Both sexes have yellow eyes. The male's tail almost as long as his body. The "Great-tailed Grackle" occasionally nests very near the "Boat-tailed Grackle" and sometimes they even hybridize.
The female grackle is much smaller than her mate. She is brown with a pale breast. Yellow eyes
The "Great-tailed Grackle" seeks open areas of the southwest and south central United States, such as farmland with scattered trees and thickets in which to breed.
Calls or song.
This grackle produces many loud, noisy vocalizations. His territorial sound consists of four parts: a snapping sound, followed by undulating, "chewe-chewe-chewe", followed by more snapping and ending with several "cha-we" notes. He typically accompanies an alarm call, "chut" by flicking his flamboyant tail.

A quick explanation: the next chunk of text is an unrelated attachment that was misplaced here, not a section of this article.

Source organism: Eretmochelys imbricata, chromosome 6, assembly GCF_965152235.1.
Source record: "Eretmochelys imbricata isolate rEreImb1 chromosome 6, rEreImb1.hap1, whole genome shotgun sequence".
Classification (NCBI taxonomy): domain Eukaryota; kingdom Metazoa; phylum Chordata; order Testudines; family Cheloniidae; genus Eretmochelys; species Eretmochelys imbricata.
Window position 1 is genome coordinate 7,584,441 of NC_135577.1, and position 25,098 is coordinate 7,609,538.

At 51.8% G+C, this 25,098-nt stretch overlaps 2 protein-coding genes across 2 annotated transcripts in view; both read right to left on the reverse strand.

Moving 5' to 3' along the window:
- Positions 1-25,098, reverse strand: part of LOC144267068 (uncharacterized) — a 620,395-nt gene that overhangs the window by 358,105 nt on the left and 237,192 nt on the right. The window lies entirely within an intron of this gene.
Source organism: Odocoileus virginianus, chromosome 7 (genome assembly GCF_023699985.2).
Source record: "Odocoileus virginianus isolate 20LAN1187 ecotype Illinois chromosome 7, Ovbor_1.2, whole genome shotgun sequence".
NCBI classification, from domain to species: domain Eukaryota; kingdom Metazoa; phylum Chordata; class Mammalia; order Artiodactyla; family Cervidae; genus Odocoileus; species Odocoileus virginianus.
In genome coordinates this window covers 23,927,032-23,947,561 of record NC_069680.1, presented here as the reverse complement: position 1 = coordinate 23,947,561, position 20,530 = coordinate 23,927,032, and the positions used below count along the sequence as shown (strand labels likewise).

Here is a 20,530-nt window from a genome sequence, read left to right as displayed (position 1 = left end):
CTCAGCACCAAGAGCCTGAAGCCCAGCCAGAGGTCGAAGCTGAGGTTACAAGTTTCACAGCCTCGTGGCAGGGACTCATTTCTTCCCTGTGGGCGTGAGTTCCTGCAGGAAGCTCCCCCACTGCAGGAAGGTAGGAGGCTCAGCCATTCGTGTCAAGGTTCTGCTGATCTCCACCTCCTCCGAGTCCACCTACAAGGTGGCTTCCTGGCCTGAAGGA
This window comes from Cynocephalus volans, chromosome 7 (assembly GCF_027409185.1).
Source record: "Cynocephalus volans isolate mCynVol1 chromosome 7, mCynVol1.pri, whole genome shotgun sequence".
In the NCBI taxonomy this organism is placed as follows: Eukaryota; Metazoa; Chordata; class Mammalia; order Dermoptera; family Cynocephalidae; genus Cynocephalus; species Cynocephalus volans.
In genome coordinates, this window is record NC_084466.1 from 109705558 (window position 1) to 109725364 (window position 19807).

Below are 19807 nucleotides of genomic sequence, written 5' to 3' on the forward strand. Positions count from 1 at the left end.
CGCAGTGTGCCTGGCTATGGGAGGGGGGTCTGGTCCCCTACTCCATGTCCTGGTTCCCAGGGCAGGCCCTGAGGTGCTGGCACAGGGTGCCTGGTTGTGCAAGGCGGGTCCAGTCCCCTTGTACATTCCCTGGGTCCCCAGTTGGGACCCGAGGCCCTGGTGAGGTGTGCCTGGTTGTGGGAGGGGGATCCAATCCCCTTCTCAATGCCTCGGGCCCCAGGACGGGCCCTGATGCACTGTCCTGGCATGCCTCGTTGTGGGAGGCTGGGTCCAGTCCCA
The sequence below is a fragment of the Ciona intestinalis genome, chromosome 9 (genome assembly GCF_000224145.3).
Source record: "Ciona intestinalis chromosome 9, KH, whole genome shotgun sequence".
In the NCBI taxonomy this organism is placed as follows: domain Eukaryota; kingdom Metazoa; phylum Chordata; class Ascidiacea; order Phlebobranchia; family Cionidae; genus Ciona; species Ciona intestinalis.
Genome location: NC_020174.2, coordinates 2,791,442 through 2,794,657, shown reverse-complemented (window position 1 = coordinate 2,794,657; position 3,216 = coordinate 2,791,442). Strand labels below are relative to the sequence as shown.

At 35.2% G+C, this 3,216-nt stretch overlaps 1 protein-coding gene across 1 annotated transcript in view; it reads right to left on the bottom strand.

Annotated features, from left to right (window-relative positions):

Population and distribution.
The "Great-tailed Grackle" is a resident of California, Colorado and Kansas, and western Louisiana southward. It seems to be extending its range eastward, but has not yet invaded Florida.
In a tree, the female lays three or four pale blue eggs, spotted and scrawled with brown and purple in a bulky nest of sticks, grass and mud.